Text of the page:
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The case for module inlining

What is module inlining? It is the ability to place more than one module in a file, or to define a module as part of script that may not be modular. Examples:

More than one module in a file

For distributing a module that was constructed from a set of small private modules.

// Some local modules only visible to the current module.
module.define('colorize', function(module) {
  module.export = function colorize() {};

module.define('blur', function(module) {
  module.export = function blur() {};

module.define('effects', function(module) {
  module.export = {
    colorize: module('colorize'),
    blur: module('blur')

// exportDefine means that this export will define the public
// export for this module. Needs a wrapper because it may be
// completed async. In this example, 'jquery' may be fetched
// from the network.
module.exportDefine(function(module) {
  var effects = module('effects');
  var $ = module('jquery');
  module.export = function applyEffectsToDom(selector) {
    return effects.colorize(effects.blur($(selector)[0]));

This kind of inline module use is discussed more in nested module section of the story time doc.

Defining a module in a non-modular script

The usual use case for this is to set up tests or a top level module to be used by the rest of the app, after setting up a baseline config.

// Set up the loader config{ /* config goes here */ });

// Set up a module definition before starting main app
// module loading.'jquery', function(module) {
  // If jQuery already exists in the page, use that, otherwise
  // fall back to querySelectorAll for basic querying.
  var query = function(selector) {
    return document.querySelector(selector);

  if (typeof jQuery === 'function') {
    query = jQuery;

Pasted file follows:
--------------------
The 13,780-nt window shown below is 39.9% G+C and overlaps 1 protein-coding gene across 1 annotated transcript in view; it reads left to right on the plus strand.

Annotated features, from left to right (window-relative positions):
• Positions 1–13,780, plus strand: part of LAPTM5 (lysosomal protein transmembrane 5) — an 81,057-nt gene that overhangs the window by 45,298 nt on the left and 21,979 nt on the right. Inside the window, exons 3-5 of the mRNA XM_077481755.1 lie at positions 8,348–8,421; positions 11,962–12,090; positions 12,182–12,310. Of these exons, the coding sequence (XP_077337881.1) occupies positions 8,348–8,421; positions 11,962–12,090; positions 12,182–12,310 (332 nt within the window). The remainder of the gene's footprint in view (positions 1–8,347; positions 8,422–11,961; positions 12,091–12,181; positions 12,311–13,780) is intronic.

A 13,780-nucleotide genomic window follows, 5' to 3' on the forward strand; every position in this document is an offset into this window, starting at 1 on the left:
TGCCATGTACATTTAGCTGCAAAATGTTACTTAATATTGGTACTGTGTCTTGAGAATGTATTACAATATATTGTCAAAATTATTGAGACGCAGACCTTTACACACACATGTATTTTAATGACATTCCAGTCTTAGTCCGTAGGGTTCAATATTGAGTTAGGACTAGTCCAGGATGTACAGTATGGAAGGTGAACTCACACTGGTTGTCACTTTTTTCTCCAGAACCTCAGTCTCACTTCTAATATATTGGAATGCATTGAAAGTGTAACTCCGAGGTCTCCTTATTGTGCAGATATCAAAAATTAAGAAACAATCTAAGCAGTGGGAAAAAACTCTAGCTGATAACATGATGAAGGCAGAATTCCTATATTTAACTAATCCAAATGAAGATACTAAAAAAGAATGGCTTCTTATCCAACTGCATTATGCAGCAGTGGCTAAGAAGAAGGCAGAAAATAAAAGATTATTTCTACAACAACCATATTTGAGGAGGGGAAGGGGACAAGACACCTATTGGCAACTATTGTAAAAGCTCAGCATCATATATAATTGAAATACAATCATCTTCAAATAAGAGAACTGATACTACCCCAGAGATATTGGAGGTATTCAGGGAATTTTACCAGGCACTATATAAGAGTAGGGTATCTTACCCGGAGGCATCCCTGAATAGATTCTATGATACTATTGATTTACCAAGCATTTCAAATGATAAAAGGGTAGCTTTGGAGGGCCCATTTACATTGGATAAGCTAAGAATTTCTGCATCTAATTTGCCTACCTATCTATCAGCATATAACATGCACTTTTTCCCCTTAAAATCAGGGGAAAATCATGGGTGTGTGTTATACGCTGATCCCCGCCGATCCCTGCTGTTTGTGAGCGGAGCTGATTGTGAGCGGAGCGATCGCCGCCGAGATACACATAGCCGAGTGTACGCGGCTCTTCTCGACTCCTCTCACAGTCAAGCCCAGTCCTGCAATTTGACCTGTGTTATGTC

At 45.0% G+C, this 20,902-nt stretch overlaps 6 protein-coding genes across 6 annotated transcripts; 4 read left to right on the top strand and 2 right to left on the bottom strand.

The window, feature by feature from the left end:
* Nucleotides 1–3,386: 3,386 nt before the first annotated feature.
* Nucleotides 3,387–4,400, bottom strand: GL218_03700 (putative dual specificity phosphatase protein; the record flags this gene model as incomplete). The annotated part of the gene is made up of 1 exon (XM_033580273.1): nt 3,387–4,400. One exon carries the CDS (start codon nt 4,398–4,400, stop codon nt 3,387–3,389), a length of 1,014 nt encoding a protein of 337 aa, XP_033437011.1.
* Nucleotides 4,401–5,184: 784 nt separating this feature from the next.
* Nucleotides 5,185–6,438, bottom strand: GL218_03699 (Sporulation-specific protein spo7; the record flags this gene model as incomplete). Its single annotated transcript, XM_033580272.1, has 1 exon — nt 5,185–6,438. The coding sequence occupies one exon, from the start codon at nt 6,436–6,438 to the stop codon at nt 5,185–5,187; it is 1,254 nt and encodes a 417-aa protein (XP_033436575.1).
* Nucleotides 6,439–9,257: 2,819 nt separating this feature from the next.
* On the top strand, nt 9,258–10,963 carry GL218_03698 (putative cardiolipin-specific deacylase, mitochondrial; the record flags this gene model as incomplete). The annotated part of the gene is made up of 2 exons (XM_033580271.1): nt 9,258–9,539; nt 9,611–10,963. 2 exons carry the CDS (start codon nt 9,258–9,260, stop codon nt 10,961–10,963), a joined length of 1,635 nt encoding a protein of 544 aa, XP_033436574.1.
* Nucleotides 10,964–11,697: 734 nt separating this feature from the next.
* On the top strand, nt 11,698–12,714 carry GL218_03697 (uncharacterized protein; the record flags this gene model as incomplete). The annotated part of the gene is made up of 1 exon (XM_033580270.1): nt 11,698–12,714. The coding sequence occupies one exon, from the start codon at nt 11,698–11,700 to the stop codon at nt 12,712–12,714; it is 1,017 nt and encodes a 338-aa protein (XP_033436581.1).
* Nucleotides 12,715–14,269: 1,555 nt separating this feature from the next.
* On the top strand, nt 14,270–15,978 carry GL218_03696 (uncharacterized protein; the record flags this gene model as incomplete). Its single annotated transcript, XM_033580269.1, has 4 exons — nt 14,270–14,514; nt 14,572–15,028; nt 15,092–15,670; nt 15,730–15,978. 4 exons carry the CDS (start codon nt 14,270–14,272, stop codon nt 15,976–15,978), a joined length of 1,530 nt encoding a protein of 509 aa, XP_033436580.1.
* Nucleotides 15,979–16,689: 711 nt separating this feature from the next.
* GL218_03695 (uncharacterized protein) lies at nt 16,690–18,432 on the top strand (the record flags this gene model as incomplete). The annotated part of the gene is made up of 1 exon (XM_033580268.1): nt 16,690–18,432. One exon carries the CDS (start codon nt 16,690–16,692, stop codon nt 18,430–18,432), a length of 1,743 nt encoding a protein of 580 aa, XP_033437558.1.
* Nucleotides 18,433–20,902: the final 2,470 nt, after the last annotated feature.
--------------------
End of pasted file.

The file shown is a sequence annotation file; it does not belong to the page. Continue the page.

module.export = query;

// Start loading main app module loading.'app');

Arguments against it

A few arguments are given for not considering inlining in a module system. This section discusses those.


Inlining is seen as a way to get bundling for performance, to reduce the number of HTTP requests. However SPDY/HTTP2 gives the same effect as bundling by allowing the server to "push" resources to the client's local cache, and this allows individual assets to be cached separately from each other. The separate cache entries are useful when the total set of modules is not known up front, and changes as the user navigates to different pages on the site.

There are definitely types of web apps/sites that will benefit from SPDY/HTTP2, but they will need specialized server setups. Besides just baseline SPDY/HTTP2 support, the SPDY/HTTP2 pipeline will need a specialized adapter to know how to trace module dependencies so that it can push the nested dependencies to the client.

A specialized server adapter could be avoided by doing a module loader modification to inform the loader running in the browser of the dependency tree. This allows the module loader to "pull" the nested dependencies in one set of requests. It requires the loader to know the dependency tree up front before fetching modules.

For use cases that want flexibility in deployment, and the cheapest hosting options, bundling will still give the easiest, most straightforward way to improve performance related to reduced HTTP requests. Inlining can be done offline, as part of initial deployment, and the server just needs to be a simple file server.

There are deployments that do not use a server for the UI pieces, like mobile devices installing an app that works offline. Those use cases are still under local file IO speed constraints. Based on experience working on FirefoxOS, the device IO profile still benefitted from module bundling because multiple local file reads were still slower than one file read with inlined modules.

The SPDY/HTTP2 approach just seeds cache entries in the browser, it could still result in multiple file reads. For some use cases (dynamic site entry points that need different sets of overlapping module cross-sections), the SPDY/HTTP2 pathway can be beneficial. However, for other cases, like a single page web app that wants async JS logic to complete as fast as possible to choose a UI path, bundling will still be more effective, with fewer local file IO reads.

Packaged Format

What about a packaged format instead? A bundle format, like zip (although likely different from it), that allows grouping more than just text files into a single file. Images and other binary assets can be bundled too.